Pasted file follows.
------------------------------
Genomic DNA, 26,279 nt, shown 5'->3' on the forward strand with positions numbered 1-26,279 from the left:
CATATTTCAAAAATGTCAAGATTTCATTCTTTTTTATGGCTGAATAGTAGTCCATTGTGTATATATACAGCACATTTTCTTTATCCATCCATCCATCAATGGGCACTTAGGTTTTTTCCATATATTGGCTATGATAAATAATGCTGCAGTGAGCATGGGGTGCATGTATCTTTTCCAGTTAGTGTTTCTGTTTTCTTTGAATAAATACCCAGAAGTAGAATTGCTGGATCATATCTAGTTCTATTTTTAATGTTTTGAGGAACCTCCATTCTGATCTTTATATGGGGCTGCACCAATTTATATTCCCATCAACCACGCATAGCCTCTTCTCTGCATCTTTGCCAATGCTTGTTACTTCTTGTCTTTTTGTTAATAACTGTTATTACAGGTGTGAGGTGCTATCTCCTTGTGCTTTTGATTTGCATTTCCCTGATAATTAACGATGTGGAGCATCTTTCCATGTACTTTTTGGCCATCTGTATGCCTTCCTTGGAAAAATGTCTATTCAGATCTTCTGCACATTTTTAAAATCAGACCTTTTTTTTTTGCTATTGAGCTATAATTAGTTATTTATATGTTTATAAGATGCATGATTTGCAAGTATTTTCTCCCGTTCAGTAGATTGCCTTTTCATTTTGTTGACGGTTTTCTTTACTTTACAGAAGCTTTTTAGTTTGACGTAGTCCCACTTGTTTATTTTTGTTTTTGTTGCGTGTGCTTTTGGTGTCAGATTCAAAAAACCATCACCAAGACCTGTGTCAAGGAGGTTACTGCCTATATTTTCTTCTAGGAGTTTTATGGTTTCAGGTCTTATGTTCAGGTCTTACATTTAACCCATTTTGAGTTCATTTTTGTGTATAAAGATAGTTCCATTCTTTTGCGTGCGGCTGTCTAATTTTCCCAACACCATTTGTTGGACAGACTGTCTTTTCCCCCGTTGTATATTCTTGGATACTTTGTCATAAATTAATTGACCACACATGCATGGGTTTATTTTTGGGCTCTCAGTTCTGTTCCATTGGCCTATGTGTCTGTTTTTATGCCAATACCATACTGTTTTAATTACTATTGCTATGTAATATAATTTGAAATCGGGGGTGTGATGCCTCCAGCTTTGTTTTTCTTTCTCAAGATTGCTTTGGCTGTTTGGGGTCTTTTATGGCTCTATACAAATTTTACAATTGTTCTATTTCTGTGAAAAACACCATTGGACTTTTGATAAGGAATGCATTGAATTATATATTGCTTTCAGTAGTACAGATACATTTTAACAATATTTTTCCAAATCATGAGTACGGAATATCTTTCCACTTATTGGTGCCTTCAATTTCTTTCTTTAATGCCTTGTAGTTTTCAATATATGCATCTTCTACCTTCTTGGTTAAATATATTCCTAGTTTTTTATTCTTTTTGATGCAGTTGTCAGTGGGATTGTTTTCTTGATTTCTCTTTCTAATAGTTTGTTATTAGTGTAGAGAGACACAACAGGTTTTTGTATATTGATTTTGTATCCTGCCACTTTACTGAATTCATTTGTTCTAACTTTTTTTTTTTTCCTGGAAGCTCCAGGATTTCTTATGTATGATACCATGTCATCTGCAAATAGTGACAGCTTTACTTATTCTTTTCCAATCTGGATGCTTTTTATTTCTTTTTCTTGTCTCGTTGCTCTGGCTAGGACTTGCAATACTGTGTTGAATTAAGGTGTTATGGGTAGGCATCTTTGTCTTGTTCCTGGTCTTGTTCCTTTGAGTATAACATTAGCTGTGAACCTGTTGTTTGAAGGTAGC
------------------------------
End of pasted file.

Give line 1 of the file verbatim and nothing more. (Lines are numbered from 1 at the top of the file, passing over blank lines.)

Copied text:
Genomic DNA, 26,279 nt, shown 5'->3' on the forward strand with positions numbered 1-26,279 from the left: